The Sigma Chi flyers were perfectly timed to remind us, once again, that hatefulness still persists on campus and can involve such generic issues as resenting Greek organizations and irrational racial hatred as exemplified by the KKK. However, the people who quickly labeled the incident as a “”hate crime”” were jumping the gun a bit and were probably just reacting to the loaded KKK imagery on the flyer.

    A hate crime is defined by the California Association of Human Relations Organizations as “”any act of intimidation, harassment, physical force or threat of physical force … motivated either in whole or in part by hostility to [someone’s] real or perceived race, ethnic background, religious belief, sex, age, disability or sexual orientation, with the intention of causing fear or intimidation, or to deter the free exercise or enjoyment of any rights or privileges secured by the Constitution or the laws of the United State of California whether or not performed under color of law.””

    Under these guidelines, and without the knowledge of the actual creator of the flyers, it’s debatable whether the posting of the flyers actually falls under the category of a hate crime.

    One of the most important points to consider is that posting flyers that are in extremely bad taste is not a crime in and of itself. That is why scores of white-supremacist Web sites endure: Their content, however offensive and disgusting, is protected under the First Amendment. Under the law, it’s perfectly legal to have irrational, intense hatred; but it’s not, of course, permissible to act on this hatred and commit an act of violence or harassment. It seems as if nothing beyond a moral crime and a horrendous failure of judgment has occurred, because these flyers haven’t been proven to have caused any intimidation or act of violence, although the placement of the flyers on a school campus may have some effect on its classification.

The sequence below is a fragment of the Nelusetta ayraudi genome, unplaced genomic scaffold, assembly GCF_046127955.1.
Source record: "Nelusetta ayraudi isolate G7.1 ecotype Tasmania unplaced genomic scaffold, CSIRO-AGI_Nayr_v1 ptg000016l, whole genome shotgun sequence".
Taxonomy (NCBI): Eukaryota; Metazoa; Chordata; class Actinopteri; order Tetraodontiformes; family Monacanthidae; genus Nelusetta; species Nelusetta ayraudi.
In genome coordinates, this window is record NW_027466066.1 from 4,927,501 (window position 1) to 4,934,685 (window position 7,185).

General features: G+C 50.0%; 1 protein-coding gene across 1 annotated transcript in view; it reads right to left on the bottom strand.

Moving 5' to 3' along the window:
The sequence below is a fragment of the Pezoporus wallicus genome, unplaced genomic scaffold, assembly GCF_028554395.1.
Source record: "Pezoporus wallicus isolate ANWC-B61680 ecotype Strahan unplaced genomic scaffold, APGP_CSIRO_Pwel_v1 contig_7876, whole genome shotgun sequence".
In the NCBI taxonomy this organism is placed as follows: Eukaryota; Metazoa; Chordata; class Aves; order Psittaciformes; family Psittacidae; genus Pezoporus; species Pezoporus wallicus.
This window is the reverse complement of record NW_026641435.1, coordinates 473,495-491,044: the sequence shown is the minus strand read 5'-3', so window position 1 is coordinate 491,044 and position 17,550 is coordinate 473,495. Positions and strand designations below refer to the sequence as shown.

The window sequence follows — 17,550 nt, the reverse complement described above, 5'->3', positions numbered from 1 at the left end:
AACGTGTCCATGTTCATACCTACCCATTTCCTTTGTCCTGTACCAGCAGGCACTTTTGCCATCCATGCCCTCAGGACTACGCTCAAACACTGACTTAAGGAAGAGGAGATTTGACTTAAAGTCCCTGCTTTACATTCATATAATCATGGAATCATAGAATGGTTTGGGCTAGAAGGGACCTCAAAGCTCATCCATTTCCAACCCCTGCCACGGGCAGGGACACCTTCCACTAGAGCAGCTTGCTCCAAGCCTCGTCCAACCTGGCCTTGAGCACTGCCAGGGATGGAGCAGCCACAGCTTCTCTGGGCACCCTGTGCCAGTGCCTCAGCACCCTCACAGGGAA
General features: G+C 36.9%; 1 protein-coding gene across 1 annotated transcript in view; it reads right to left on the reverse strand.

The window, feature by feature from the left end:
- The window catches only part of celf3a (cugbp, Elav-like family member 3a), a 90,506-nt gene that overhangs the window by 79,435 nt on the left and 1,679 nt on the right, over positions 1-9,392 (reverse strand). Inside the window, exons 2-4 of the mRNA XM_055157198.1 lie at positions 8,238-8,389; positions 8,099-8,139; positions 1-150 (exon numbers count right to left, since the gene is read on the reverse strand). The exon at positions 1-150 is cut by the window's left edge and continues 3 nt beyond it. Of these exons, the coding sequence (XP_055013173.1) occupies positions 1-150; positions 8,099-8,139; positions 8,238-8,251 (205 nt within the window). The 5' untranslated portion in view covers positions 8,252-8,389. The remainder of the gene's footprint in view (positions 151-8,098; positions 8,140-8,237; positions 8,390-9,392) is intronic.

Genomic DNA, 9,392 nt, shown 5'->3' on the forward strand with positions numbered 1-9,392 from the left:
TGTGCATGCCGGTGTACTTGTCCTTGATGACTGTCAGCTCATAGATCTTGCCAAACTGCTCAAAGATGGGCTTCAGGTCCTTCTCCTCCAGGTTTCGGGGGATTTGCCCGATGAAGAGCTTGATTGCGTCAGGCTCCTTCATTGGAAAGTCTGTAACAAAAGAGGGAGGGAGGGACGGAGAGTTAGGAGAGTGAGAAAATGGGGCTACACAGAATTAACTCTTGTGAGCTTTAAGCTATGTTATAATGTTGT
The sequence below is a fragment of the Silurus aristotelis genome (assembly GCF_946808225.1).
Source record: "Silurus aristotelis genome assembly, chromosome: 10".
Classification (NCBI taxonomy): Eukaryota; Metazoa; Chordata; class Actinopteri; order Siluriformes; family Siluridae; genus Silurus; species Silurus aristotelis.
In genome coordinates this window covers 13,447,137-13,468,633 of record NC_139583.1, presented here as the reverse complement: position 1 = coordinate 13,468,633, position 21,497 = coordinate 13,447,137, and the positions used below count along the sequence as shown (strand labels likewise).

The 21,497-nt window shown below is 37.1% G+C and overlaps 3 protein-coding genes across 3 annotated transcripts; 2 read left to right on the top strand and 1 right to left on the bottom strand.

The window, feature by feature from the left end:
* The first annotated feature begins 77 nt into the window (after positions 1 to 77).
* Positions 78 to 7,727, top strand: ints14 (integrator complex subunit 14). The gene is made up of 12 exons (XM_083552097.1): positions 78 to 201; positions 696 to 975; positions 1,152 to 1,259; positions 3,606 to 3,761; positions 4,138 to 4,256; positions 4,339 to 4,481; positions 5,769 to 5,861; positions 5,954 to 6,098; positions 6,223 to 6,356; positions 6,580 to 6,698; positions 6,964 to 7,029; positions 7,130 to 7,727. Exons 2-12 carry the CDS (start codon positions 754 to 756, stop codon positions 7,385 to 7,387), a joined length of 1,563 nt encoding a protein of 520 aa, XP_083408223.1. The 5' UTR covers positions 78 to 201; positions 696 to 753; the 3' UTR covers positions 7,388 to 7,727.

Yet the whole question of harboring hatred toward nonwhites and non-Christians may be irrelevant, as these flyers were probably made to damage Sigma Chi and simply used the offensive imagery to this end. The maker of the flyers, assuming it was not a Sigma Chi member, was merely trying to paint the organization as racist, so it’s conceivable that the guilty party doesn’t actually harbor any racism at all.

    Regardless of the actual role bigotry played in this regrettable incident, there is without a doubt the issue of dishonesty or, alternatively, fraud. If Sigma Chi was indeed responsible for the flyers, they were lying when they testified that they weren’t (and, more seriously, have huge problems judging what’s appropriate to put on their recruitment flyers); and if the source of the flyers was someone outside of Sigma Chi, they were committing fraud by falsifying the flyers and, in effect, posing as a member of the fraternity.

    But of course, everything, including the intent of the flyers in question, is absolute speculation at this point. It’s undeniable, though, that this incident has worsened the already riled-up campus climate at UCSD, and that we’d all be better served by resolving this incident as soon as possible by rooting out the party responsible for posting the flyers, exposing whatever hatred they harbor.